The Cheapest and Best Swiss Neobanks for Summer Travel

The Cheapest and Best Swiss Neobanks for Summer Travel

by July 12, 2023

Online comparison service compared offers from neobanks ahead of the summer travel season. Neon and Revolut got the best marks for using cards outside of Switzerland. Yuh takes first place in the comparison of accounts and interest rates.

The summer holiday – and the travel season that accompanies it – has begun. Cards from neobanks are substantially cheaper for making payments abroad than most credit cards from conventional banks, as multiple studies have shown. But which of the neobanks has the lowest costs? compared the costs of making payments and cash withdrawals in Switzerland and outside of Switzerland (in euros, US dollars, and Thai Baht). The comparison included the neobanks CSX (Credit Suisse), Neon, Revolut, Wise, Yapeal, Yuh (Swissquote and Postfinance), and Zak (Bank Cler). In a second analysis, also accounted for account-based services and interest rates.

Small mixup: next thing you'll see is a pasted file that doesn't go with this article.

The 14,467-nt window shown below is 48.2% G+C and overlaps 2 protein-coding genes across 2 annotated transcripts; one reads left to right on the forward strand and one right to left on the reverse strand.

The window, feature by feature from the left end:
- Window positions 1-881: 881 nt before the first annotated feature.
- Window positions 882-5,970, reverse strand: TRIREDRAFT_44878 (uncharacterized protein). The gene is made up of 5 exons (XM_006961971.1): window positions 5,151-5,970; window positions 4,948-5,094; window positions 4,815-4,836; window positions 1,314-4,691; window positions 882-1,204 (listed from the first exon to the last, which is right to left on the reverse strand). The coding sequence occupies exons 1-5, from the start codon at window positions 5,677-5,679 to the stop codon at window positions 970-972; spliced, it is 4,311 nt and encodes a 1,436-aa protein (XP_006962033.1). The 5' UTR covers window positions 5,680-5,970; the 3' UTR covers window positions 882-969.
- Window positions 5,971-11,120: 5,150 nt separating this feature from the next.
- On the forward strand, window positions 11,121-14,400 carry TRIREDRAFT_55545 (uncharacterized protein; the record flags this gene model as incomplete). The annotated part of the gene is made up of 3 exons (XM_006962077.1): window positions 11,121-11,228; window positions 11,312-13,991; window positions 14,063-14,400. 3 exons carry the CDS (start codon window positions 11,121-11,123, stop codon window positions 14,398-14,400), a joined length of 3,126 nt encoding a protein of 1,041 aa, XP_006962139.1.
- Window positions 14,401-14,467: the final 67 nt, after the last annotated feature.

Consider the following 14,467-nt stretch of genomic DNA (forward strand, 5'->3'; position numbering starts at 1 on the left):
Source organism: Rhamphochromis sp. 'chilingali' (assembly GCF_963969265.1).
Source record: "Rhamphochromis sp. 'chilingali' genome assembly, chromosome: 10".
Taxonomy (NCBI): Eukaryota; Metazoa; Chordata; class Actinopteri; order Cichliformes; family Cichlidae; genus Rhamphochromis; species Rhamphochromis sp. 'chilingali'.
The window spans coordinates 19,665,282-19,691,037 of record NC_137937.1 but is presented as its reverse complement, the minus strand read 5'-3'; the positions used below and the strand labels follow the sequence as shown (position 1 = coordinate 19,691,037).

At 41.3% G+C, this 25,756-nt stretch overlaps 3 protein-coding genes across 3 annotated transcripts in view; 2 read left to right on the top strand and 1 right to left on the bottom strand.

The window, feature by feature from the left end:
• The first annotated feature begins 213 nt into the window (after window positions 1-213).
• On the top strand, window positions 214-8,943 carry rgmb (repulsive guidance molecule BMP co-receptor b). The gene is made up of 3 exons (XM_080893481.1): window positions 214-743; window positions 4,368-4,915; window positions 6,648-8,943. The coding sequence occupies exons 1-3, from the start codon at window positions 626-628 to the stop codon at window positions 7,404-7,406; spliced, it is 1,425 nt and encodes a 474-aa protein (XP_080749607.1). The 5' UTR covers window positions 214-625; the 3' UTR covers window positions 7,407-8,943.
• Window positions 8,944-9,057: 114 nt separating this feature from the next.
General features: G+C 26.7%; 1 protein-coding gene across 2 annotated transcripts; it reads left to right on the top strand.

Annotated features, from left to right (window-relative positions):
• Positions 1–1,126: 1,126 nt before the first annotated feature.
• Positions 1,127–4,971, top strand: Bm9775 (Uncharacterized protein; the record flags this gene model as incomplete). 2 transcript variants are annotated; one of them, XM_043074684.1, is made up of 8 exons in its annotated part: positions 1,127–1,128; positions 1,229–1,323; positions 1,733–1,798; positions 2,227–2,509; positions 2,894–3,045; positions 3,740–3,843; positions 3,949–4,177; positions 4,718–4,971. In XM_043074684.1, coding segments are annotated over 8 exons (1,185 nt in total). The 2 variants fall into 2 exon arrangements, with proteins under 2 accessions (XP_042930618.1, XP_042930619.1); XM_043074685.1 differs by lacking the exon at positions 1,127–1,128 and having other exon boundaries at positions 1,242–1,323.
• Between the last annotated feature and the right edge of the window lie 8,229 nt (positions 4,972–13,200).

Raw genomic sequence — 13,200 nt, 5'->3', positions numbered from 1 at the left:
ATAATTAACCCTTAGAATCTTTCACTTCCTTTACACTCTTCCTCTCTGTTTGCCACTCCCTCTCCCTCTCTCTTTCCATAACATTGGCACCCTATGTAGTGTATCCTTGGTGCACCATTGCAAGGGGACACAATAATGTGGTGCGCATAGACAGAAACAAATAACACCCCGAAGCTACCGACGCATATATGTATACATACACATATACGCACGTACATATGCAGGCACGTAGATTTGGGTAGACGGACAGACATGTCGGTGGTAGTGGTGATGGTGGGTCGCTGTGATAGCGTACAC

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Card transactions: Neon and Revolut are the cheapest

For the first comparison, used the following user profile for calculations: Every year, the profile user uses a card from a neobank (in most cases a debit card) to make 10,000 francs of payments in Switzerland, and the equivalent of 2’000 francs of transactions each in euros, US dollars, and Thai baht while traveling. The person also makes one cash withdrawal in Switzerland, and a total of six cash withdrawals at foreign ATMs.

The comparison accounted for all applicable costs during one year. Calculations of foreign currency transaction costs also account for markups on interbank currency exchange rates. These markups were determined by based on samplings of currency exchange rates across 12 different days in June, 2023.

Benjamin ManzThe results: “Neobanks have now become established in Switzerland. But even between the affordable neobanks, there are still price differences.”

Says CEO Benjamin Manz